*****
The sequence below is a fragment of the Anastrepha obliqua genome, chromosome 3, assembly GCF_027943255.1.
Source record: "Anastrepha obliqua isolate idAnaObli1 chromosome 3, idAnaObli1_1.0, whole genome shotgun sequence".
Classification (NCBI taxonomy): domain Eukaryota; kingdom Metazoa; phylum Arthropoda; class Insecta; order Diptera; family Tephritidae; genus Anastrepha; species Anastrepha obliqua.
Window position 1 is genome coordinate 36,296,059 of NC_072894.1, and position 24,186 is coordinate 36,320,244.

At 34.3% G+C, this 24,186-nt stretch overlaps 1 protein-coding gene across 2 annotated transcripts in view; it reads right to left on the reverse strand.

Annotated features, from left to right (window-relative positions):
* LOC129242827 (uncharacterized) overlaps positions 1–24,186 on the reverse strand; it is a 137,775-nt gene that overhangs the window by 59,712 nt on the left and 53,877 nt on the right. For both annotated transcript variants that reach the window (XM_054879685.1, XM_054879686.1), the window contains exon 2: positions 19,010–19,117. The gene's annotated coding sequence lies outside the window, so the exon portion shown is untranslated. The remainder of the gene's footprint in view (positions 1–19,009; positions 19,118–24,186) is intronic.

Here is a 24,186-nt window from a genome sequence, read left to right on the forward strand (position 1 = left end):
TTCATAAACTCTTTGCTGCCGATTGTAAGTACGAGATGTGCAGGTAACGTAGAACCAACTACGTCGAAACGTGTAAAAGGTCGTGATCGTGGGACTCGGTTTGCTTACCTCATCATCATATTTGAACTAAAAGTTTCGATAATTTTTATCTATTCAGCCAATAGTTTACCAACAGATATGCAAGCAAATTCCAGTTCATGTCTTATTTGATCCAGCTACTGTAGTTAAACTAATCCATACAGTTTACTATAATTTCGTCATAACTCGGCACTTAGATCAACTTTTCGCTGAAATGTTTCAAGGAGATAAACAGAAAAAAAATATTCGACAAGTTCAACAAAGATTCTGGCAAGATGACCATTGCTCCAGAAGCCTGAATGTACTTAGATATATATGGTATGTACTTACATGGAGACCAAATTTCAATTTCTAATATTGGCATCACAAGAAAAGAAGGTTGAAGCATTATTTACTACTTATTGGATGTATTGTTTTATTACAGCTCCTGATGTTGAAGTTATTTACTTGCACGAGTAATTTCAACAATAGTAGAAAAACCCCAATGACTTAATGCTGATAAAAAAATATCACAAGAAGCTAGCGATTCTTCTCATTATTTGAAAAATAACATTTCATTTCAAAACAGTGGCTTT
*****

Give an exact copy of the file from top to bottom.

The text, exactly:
The sequence below is a fragment of the Anastrepha obliqua genome, chromosome 3, assembly GCF_027943255.1.
Source record: "Anastrepha obliqua isolate idAnaObli1 chromosome 3, idAnaObli1_1.0, whole genome shotgun sequence".
Classification (NCBI taxonomy): domain Eukaryota; kingdom Metazoa; phylum Arthropoda; class Insecta; order Diptera; family Tephritidae; genus Anastrepha; species Anastrepha obliqua.
Window position 1 is genome coordinate 36,296,059 of NC_072894.1, and position 24,186 is coordinate 36,320,244.

At 34.3% G+C, this 24,186-nt stretch overlaps 1 protein-coding gene across 2 annotated transcripts in view; it reads right to left on the reverse strand.

Annotated features, from left to right (window-relative positions):
* LOC129242827 (uncharacterized) overlaps positions 1–24,186 on the reverse strand; it is a 137,775-nt gene that overhangs the window by 59,712 nt on the left and 53,877 nt on the right. For both annotated transcript variants that reach the window (XM_054879685.1, XM_054879686.1), the window contains exon 2: positions 19,010–19,117. The gene's annotated coding sequence lies outside the window, so the exon portion shown is untranslated. The remainder of the gene's footprint in view (positions 1–19,009; positions 19,118–24,186) is intronic.

Here is a 24,186-nt window from a genome sequence, read left to right on the forward strand (position 1 = left end):
TTCATAAACTCTTTGCTGCCGATTGTAAGTACGAGATGTGCAGGTAACGTAGAACCAACTACGTCGAAACGTGTAAAAGGTCGTGATCGTGGGACTCGGTTTGCTTACCTCATCATCATATTTGAACTAAAAGTTTCGATAATTTTTATCTATTCAGCCAATAGTTTACCAACAGATATGCAAGCAAATTCCAGTTCATGTCTTATTTGATCCAGCTACTGTAGTTAAACTAATCCATACAGTTTACTATAATTTCGTCATAACTCGGCACTTAGATCAACTTTTCGCTGAAATGTTTCAAGGAGATAAACAGAAAAAAAATATTCGACAAGTTCAACAAAGATTCTGGCAAGATGACCATTGCTCCAGAAGCCTGAATGTACTTAGATATATATGGTATGTACTTACATGGAGACCAAATTTCAATTTCTAATATTGGCATCACAAGAAAAGAAGGTTGAAGCATTATTTACTACTTATTGGATGTATTGTTTTATTACAGCTCCTGATGTTGAAGTTATTTACTTGCACGAGTAATTTCAACAATAGTAGAAAAACCCCAATGACTTAATGCTGATAAAAAAATATCACAAGAAGCTAGCGATTCTTCTCATTATTTGAAAAATAACATTTCATTTCAAAACAGTGGCTTT